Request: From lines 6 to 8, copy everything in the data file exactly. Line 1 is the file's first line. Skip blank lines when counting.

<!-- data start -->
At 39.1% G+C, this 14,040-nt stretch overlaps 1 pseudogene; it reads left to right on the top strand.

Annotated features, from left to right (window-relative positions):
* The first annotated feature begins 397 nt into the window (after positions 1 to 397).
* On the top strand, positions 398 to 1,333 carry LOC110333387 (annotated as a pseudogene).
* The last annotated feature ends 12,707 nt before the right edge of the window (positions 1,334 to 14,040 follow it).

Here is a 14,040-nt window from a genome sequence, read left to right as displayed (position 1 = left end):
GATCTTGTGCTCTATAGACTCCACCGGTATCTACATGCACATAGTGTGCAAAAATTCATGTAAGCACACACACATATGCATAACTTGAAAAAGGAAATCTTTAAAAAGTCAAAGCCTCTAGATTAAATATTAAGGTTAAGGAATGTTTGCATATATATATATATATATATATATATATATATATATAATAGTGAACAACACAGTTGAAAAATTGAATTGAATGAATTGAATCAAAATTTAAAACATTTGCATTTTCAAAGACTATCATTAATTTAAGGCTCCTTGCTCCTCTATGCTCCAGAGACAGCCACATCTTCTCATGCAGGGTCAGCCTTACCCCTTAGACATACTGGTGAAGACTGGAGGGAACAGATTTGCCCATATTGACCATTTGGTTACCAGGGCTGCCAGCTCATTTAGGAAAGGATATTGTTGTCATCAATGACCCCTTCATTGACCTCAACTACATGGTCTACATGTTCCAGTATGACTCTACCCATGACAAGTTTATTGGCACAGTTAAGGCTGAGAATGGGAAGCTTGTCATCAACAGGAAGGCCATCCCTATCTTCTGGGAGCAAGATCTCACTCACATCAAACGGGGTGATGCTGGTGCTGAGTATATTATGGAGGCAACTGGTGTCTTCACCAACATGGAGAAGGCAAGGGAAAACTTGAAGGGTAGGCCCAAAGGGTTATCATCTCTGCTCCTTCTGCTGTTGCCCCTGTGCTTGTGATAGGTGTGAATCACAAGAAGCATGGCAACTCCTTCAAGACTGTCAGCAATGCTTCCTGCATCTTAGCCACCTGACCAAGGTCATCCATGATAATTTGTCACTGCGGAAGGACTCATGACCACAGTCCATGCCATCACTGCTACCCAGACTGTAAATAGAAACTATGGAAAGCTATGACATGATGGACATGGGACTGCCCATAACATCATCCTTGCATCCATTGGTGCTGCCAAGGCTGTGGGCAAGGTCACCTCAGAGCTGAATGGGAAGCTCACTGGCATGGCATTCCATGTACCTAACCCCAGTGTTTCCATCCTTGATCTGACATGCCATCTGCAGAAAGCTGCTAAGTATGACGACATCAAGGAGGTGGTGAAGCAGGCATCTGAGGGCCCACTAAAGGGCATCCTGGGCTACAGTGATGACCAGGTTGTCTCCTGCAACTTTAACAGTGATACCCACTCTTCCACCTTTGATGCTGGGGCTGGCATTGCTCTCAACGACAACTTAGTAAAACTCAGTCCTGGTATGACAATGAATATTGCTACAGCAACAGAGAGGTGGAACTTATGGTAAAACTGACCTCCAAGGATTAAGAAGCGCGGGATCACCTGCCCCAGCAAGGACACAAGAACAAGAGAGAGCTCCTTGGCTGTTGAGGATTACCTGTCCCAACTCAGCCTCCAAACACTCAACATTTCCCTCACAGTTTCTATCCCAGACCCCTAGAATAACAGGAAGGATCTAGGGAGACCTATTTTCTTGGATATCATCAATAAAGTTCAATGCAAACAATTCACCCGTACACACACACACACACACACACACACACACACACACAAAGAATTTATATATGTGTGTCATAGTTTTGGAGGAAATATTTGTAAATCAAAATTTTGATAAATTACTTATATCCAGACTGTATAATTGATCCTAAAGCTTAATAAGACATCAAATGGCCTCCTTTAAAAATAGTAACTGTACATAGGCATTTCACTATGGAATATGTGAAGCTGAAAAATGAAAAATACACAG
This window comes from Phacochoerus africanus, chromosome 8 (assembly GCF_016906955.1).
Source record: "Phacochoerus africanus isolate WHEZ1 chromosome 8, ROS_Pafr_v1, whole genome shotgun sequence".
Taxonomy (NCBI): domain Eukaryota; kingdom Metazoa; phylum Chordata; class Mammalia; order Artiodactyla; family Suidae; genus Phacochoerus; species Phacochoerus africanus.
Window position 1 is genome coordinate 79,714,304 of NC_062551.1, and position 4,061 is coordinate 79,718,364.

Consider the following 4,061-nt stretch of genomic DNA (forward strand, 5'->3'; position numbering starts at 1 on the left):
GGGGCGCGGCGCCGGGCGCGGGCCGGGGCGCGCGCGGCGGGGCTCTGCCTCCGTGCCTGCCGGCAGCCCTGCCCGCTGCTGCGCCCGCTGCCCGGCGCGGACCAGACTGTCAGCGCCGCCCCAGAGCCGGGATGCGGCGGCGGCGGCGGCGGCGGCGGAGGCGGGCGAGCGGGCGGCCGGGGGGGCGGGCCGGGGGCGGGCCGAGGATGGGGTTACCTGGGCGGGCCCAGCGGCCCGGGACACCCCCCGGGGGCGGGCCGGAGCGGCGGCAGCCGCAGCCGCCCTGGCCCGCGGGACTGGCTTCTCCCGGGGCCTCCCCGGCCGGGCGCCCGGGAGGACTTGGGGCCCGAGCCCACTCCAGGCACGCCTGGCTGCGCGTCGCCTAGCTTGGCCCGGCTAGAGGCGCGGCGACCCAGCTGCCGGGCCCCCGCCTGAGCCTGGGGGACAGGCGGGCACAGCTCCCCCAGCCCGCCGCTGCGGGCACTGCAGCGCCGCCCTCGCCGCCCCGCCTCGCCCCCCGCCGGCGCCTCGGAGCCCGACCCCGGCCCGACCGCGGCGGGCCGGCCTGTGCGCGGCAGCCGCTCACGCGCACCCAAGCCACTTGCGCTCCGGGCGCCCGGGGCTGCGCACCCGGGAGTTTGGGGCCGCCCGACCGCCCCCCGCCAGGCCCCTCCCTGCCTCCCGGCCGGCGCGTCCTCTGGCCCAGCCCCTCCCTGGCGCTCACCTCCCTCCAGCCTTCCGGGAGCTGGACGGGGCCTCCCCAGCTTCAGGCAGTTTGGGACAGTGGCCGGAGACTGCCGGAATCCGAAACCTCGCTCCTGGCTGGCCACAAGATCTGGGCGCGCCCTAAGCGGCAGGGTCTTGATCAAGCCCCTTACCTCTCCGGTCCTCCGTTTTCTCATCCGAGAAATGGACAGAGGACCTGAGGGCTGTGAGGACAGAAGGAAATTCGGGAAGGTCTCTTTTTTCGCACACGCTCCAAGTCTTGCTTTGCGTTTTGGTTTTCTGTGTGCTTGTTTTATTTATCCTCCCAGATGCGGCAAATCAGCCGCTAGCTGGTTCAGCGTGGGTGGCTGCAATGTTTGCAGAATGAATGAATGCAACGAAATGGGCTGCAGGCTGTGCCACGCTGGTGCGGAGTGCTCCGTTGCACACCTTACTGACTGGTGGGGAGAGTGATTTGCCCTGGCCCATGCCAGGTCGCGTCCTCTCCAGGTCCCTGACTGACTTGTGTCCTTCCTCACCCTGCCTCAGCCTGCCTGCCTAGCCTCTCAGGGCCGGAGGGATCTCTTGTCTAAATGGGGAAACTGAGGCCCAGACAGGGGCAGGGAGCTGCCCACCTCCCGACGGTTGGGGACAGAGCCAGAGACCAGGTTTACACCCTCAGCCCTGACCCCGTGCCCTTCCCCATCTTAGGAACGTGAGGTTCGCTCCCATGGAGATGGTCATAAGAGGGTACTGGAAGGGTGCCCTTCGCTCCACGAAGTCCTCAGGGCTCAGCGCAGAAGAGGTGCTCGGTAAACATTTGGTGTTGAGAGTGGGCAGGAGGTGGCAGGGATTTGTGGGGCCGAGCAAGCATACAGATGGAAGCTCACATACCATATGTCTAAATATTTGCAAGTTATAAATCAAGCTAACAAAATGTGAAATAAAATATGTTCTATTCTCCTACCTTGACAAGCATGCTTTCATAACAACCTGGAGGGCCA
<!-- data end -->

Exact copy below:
Here is a 14,040-nt window from a genome sequence, read left to right as displayed (position 1 = left end):
GATCTTGTGCTCTATAGACTCCACCGGTATCTACATGCACATAGTGTGCAAAAATTCATGTAAGCACACACACATATGCATAACTTGAAAAAGGAAATCTTTAAAAAGTCAAAGCCTCTAGATTAAATATTAAGGTTAAGGAATGTTTGCATATATATATATATATATATATATATATATATATATAATAGTGAACAACACAGTTGAAAAATTGAATTGAATGAATTGAATCAAAATTTAAAACATTTGCATTTTCAAAGACTATCATTAATTTAAGGCTCCTTGCTCCTCTATGCTCCAGAGACAGCCACATCTTCTCATGCAGGGTCAGCCTTACCCCTTAGACATACTGGTGAAGACTGGAGGGAACAGATTTGCCCATATTGACCATTTGGTTACCAGGGCTGCCAGCTCATTTAGGAAAGGATATTGTTGTCATCAATGACCCCTTCATTGACCTCAACTACATGGTCTACATGTTCCAGTATGACTCTACCCATGACAAGTTTATTGGCACAGTTAAGGCTGAGAATGGGAAGCTTGTCATCAACAGGAAGGCCATCCCTATCTTCTGGGAGCAAGATCTCACTCACATCAAACGGGGTGATGCTGGTGCTGAGTATATTATGGAGGCAACTGGTGTCTTCACCAACATGGAGAAGGCAAGGGAAAACTTGAAGGGTAGGCCCAAAGGGTTATCATCTCTGCTCCTTCTGCTGTTGCCCCTGTGCTTGTGATAGGTGTGAATCACAAGAAGCATGGCAACTCCTTCAAGACTGTCAGCAATGCTTCCTGCATCTTAGCCACCTGACCAAGGTCATCCATGATAATTTGTCACTGCGGAAGGACTCATGACCACAGTCCATGCCATCACTGCTACCCAGACTGTAAATAGAAACTATGGAAAGCTATGACATGATGGACATGGGACTGCCCATAACATCATCCTTGCATCCATTGGTGCTGCCAAGGCTGTGGGCAAGGTCACCTCAGAGCTGAATGGGAAGCTCACTGGCATGGCATTCCATGTACCTAACCCCAGTGTTTCCATCCTTGATCTGACATGCCATCTGCAGAAAGCTGCTAAGTATGACGACATCAAGGAGGTGGTGAAGCAGGCATCTGAGGGCCCACTAAAGGGCATCCTGGGCTACAGTGATGACCAGGTTGTCTCCTGCAACTTTAACAGTGATACCCACTCTTCCACCTTTGATGCTGGGGCTGGCATTGCTCTCAACGACAACTTAGTAAAACTCAGTCCTGGTATGACAATGAATATTGCTACAGCAACAGAGAGGTGGAACTTATGGTAAAACTGACCTCCAAGGATTAAGAAGCGCGGGATCACCTGCCCCAGCAAGGACACAAGAACAAGAGAGAGCTCCTTGGCTGTTGAGGATTACCTGTCCCAACTCAGCCTCCAAACACTCAACATTTCCCTCACAGTTTCTATCCCAGACCCCTAGAATAACAGGAAGGATCTAGGGAGACCTATTTTCTTGGATATCATCAATAAAGTTCAATGCAAACAATTCACCCGTACACACACACACACACACACACACACACACACACACAAAGAATTTATATATGTGTGTCATAGTTTTGGAGGAAATATTTGTAAATCAAAATTTTGATAAATTACTTATATCCAGACTGTATAATTGATCCTAAAGCTTAATAAGACATCAAATGGCCTCCTTTAAAAATAGTAACTGTACATAGGCATTTCACTATGGAATATGTGAAGCTGAAAAATGAAAAATACACAG
This window comes from Phacochoerus africanus, chromosome 8 (assembly GCF_016906955.1).